Vietnam National University of Forestry (VNUF) participates in “End Bear Farming and Trade” Campaign

May 3, 2017 5:14 PM
On 27 April 2017, the Education for Nature – Vietnam (ENV) collaborated with the VNUF Students Association to organize “End Bear Farming and Trade” Campaign, aimed at urged consumers not to use bear bile.

At the campaign, the participants pledged and called on people not involved in consuming bear products, as well as providing ideas to minimize the demand of wild animals‘s products. The activities of the event have received the enthusiastic response of VNUF lecturers and students .Through the banners, stories, videos and surveys, participants have an overview about the current status of captivity and the usage of bear bile in Vietnam. In addition, the hotline number 18001522 to inform ENV when detecting violations to wildlife has been introduced to people. Besides, the discussion and idea exchange have collected many effective solutions for the bear conservation in Vietnam

"Vietnam is home to two species of bears; the Asiatic black bear (Ursus Thibetanus) and the Malayan sun bear (Helarctos malayanus). Both species are protected under Vietnam's wildlife protection law Decree 160 (2013). It is illegal to hunt, trap, possess, kill, sell or advertise bears or bear products in Vietnam. They are also protected by international law under the Convention on International Trade in Endangered Species of Wild Fauna and Flora (CITES).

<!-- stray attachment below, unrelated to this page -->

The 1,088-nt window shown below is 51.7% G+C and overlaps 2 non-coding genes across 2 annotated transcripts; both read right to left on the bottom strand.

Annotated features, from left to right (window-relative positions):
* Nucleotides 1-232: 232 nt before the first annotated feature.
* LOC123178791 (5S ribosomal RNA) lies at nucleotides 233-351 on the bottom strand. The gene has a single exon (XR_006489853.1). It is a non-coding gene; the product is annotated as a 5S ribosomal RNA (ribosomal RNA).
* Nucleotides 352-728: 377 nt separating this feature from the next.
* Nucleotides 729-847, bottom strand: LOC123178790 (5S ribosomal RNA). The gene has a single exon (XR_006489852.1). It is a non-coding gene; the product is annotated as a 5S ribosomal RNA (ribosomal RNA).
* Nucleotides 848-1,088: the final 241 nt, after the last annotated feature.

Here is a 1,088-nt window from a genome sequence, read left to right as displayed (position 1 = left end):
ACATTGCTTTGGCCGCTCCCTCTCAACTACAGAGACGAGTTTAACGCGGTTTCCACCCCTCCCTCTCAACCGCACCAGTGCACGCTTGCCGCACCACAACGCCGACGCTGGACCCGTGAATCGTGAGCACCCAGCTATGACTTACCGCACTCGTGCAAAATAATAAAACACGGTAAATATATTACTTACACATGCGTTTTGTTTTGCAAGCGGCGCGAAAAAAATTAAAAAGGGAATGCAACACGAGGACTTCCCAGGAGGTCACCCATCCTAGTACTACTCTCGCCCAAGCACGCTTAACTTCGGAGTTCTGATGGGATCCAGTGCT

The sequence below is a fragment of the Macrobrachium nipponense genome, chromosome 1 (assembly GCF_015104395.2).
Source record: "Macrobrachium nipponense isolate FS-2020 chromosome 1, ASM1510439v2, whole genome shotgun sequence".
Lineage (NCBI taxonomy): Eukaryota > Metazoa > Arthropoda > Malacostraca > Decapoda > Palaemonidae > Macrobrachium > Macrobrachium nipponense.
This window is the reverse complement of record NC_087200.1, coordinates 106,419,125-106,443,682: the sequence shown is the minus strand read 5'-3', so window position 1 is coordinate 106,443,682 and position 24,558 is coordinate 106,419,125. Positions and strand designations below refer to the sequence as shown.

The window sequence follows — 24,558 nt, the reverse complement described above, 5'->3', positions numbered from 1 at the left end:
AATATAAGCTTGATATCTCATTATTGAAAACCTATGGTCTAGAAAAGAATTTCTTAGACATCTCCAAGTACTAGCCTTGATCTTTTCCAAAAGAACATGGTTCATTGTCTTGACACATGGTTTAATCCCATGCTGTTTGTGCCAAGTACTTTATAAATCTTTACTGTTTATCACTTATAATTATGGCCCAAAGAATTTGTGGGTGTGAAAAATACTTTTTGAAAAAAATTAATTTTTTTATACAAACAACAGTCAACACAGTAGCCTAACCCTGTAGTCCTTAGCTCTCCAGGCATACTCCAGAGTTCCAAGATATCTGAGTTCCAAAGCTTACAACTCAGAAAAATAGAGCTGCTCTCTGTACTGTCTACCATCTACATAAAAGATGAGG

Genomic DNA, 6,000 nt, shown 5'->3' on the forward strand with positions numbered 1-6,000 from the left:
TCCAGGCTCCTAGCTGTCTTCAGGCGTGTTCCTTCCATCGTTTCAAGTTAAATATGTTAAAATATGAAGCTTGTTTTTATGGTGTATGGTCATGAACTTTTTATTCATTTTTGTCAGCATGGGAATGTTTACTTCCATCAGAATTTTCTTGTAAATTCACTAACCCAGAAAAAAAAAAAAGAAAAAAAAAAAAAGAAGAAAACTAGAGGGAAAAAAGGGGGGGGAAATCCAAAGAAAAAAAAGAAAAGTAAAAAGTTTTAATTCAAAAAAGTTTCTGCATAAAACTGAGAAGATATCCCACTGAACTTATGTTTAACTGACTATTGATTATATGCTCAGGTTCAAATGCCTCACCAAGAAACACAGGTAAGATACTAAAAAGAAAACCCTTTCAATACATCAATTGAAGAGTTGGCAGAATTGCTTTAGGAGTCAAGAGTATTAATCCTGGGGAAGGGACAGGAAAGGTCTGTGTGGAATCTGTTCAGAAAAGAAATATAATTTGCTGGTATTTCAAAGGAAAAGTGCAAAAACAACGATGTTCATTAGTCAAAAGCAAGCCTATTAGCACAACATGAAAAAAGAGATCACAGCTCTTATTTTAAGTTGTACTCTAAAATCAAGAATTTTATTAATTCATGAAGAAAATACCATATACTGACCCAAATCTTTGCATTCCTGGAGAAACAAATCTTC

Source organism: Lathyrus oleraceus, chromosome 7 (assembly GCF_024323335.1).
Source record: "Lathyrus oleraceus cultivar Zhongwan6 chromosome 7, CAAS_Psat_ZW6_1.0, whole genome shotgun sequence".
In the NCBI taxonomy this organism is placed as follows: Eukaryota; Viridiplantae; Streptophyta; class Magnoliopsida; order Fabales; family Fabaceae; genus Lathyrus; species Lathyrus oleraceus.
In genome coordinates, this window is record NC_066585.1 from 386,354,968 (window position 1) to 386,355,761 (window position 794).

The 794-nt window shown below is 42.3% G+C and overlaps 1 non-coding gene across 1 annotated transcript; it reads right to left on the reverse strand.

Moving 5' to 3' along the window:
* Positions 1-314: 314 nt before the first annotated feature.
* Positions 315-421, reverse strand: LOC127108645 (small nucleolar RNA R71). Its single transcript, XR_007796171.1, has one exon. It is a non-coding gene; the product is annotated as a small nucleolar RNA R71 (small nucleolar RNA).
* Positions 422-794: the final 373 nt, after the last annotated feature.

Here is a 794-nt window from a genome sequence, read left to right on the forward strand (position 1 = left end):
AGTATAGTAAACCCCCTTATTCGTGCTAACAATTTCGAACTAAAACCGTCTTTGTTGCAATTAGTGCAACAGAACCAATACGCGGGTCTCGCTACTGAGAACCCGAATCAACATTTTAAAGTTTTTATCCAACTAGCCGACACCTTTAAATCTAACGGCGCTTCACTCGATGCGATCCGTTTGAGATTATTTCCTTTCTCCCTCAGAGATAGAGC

In 2005 the Vietnamese government launched efforts to phase out bear farming. The first step of this process was to register all of the approximately 4,300 bears being held in captivity on farms, and insert microchips in each one so that they can be identified during future inspections. The phase-out process began once all known captive bears were registered, and now any new bears discovered on a farm without microchips are to be confiscated and the owner punished. Attrition will reduce the number of captive bears on farms, and without replacements, bear farming will be phased out and eventually end. As 2015, the government estimated that this number had reduced by around 72% since 2005, to approximately 1,250 captive bears, indicating that the program is working"  (Sources: Education for Nature – Vietnam)

Education for Nature - Vietnam (ENV) was established in 2000 as Vietnam's first non-governmental organization focused on the conservation of nature and the protection of the environment.

Photos of the event: